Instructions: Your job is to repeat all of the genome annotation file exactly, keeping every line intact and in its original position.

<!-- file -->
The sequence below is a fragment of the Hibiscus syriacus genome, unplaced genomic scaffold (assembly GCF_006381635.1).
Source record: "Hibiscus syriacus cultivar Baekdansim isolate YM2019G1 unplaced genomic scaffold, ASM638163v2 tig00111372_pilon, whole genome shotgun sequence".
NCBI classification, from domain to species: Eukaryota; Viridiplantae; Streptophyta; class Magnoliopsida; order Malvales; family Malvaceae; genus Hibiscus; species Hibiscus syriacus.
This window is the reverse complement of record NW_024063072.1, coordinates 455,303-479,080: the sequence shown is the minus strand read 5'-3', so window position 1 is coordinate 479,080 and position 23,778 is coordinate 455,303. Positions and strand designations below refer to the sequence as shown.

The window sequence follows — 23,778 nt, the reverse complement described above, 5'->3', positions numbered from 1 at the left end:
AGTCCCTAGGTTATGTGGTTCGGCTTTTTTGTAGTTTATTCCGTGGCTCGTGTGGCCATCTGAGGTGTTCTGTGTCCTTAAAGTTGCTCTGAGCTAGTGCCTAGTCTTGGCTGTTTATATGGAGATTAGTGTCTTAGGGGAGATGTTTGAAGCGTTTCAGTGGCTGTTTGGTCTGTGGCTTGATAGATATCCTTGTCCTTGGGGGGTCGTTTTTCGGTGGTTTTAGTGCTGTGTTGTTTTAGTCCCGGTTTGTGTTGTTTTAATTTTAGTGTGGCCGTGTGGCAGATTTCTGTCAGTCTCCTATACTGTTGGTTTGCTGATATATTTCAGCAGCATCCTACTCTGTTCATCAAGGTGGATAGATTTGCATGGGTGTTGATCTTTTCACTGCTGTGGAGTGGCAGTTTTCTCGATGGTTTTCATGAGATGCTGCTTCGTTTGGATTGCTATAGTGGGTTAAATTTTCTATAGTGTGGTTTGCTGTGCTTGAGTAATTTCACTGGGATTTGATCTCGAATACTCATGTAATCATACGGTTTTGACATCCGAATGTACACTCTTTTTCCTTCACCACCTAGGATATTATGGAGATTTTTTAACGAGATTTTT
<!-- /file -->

The sequence below is a fragment of the Hibiscus syriacus genome, unplaced genomic scaffold (assembly GCF_006381635.1).
Source record: "Hibiscus syriacus cultivar Baekdansim isolate YM2019G1 unplaced genomic scaffold, ASM638163v2 tig00111372_pilon, whole genome shotgun sequence".
NCBI classification, from domain to species: Eukaryota; Viridiplantae; Streptophyta; class Magnoliopsida; order Malvales; family Malvaceae; genus Hibiscus; species Hibiscus syriacus.
This window is the reverse complement of record NW_024063072.1, coordinates 455,303-479,080: the sequence shown is the minus strand read 5'-3', so window position 1 is coordinate 479,080 and position 23,778 is coordinate 455,303. Positions and strand designations below refer to the sequence as shown.

The window sequence follows — 23,778 nt, the reverse complement described above, 5'->3', positions numbered from 1 at the left end:
AGTCCCTAGGTTATGTGGTTCGGCTTTTTTGTAGTTTATTCCGTGGCTCGTGTGGCCATCTGAGGTGTTCTGTGTCCTTAAAGTTGCTCTGAGCTAGTGCCTAGTCTTGGCTGTTTATATGGAGATTAGTGTCTTAGGGGAGATGTTTGAAGCGTTTCAGTGGCTGTTTGGTCTGTGGCTTGATAGATATCCTTGTCCTTGGGGGGTCGTTTTTCGGTGGTTTTAGTGCTGTGTTGTTTTAGTCCCGGTTTGTGTTGTTTTAATTTTAGTGTGGCCGTGTGGCAGATTTCTGTCAGTCTCCTATACTGTTGGTTTGCTGATATATTTCAGCAGCATCCTACTCTGTTCATCAAGGTGGATAGATTTGCATGGGTGTTGATCTTTTCACTGCTGTGGAGTGGCAGTTTTCTCGATGGTTTTCATGAGATGCTGCTTCGTTTGGATTGCTATAGTGGGTTAAATTTTCTATAGTGTGGTTTGCTGTGCTTGAGTAATTTCACTGGGATTTGATCTCGAATACTCATGTAATCATACGGTTTTGACATCCGAATGTACACTCTTTTTCCTTCACCACCTAGGATATTATGGAGATTTTTTAACGAGATTTTT